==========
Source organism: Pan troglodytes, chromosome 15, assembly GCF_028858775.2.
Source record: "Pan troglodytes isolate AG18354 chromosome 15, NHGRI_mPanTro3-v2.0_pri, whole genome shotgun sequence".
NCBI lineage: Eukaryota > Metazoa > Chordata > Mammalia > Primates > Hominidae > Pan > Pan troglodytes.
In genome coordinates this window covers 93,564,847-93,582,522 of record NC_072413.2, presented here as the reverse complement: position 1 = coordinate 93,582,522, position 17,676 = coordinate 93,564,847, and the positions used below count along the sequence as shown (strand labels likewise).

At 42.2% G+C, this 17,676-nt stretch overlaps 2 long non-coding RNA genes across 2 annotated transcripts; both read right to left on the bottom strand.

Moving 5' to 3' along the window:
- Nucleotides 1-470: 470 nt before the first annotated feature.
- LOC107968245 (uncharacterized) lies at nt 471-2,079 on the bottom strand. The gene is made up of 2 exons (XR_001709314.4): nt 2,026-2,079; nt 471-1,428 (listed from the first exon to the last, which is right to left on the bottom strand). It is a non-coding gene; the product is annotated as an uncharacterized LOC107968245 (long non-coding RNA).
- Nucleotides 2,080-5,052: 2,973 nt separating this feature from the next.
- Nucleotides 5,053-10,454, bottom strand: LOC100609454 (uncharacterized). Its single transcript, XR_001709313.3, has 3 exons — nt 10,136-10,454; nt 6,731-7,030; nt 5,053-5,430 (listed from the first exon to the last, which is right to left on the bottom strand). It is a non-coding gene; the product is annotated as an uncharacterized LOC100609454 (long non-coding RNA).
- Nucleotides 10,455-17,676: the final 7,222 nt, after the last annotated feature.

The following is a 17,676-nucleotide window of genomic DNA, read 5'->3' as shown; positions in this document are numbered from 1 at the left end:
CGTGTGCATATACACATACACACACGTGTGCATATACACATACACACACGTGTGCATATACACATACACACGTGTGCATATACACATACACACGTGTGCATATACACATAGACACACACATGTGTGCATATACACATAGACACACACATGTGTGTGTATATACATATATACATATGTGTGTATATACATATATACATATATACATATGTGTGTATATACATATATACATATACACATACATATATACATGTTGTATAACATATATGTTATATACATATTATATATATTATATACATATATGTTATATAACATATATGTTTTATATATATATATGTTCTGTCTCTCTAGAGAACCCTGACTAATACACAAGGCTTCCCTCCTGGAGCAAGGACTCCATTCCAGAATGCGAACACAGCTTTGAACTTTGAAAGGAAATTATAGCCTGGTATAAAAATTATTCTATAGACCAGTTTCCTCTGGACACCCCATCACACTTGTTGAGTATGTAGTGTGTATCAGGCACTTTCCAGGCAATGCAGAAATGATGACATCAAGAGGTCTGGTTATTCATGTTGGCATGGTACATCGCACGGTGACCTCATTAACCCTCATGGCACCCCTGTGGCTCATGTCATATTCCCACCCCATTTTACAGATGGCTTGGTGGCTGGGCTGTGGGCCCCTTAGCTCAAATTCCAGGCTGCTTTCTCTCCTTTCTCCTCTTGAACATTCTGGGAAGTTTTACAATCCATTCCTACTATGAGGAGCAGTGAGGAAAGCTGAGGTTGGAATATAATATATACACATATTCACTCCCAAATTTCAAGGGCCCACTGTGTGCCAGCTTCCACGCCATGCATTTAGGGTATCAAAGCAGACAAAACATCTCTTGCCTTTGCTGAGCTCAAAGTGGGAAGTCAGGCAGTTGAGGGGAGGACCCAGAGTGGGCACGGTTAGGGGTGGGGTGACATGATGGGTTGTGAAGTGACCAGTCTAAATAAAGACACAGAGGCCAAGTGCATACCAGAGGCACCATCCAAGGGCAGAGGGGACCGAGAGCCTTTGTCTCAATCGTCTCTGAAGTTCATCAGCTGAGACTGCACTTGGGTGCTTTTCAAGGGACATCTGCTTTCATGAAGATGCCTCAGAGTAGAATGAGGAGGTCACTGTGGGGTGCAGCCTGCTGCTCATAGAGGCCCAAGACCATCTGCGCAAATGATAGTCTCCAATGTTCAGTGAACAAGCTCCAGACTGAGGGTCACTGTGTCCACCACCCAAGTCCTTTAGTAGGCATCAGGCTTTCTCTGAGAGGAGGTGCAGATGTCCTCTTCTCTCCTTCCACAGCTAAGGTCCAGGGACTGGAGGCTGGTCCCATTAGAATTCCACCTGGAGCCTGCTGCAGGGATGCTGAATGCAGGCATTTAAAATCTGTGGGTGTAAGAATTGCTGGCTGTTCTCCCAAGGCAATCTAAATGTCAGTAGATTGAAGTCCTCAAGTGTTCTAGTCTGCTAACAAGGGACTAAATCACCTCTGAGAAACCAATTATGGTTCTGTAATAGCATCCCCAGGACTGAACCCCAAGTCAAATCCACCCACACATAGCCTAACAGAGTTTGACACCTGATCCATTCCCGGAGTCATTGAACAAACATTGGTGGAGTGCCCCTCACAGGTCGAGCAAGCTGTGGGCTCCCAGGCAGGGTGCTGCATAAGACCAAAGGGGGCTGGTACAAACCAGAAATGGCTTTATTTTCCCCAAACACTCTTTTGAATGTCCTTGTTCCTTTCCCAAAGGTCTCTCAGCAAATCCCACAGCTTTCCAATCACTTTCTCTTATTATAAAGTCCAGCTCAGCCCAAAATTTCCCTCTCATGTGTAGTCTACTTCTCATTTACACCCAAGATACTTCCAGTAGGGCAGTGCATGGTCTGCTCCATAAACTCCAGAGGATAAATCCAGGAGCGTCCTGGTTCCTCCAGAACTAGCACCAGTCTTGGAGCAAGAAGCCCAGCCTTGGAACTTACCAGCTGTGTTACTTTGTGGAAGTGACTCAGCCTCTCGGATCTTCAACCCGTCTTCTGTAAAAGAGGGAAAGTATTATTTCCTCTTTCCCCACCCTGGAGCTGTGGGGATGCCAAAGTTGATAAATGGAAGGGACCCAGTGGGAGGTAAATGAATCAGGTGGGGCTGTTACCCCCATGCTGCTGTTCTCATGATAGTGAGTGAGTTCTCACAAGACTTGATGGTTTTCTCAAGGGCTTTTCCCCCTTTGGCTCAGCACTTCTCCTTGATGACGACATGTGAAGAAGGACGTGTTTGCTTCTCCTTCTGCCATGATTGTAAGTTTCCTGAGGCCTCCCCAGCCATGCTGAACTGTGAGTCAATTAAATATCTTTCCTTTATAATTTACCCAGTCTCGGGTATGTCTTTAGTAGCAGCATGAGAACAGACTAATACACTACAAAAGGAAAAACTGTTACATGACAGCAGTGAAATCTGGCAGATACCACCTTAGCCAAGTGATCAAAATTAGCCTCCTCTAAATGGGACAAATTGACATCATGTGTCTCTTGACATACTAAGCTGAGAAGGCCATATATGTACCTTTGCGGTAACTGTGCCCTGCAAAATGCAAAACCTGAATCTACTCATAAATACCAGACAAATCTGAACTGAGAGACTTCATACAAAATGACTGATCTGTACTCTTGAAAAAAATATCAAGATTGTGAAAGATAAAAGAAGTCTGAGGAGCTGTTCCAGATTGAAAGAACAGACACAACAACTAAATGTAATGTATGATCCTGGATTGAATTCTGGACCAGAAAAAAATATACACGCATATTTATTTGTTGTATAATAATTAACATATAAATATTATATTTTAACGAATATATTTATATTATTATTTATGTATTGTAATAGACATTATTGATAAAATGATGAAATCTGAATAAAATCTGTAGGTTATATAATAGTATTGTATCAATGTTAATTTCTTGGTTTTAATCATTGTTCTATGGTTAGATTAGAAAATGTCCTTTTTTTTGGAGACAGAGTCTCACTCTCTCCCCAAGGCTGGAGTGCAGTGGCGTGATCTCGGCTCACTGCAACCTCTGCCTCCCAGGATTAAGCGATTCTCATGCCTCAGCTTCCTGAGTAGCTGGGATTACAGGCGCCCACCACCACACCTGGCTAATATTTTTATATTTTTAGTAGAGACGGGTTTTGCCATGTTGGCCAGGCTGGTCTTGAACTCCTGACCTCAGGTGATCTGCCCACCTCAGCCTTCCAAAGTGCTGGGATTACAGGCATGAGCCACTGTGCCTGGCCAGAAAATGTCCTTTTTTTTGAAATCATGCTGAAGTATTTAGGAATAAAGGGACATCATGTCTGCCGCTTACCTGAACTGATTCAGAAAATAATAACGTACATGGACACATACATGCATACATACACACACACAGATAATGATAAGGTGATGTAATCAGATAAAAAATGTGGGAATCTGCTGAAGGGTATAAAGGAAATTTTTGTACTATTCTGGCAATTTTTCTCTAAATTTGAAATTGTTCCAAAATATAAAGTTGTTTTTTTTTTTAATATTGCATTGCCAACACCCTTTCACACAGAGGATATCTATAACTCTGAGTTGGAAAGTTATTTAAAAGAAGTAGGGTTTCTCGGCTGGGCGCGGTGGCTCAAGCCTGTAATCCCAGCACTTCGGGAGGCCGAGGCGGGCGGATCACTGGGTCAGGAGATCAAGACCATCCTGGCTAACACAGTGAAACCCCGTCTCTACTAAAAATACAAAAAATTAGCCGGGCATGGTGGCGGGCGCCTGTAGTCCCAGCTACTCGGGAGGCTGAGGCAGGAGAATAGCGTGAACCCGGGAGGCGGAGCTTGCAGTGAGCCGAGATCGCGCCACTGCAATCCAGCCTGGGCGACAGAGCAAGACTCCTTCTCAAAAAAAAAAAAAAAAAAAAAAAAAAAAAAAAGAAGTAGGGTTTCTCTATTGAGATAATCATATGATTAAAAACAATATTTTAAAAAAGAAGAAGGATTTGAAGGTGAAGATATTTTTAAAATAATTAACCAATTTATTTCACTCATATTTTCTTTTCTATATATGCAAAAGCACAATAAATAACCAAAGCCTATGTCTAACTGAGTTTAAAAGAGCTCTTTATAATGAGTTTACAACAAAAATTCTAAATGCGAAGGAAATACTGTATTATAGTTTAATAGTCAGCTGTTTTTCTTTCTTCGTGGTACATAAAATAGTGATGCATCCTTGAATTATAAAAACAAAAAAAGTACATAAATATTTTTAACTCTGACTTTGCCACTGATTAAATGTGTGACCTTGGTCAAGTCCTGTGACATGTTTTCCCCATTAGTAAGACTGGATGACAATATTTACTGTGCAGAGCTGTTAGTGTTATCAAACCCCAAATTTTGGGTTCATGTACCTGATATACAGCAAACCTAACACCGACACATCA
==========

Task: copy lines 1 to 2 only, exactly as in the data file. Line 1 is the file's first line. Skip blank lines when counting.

Source organism: Pan troglodytes, chromosome 15, assembly GCF_028858775.2.
Source record: "Pan troglodytes isolate AG18354 chromosome 15, NHGRI_mPanTro3-v2.0_pri, whole genome shotgun sequence".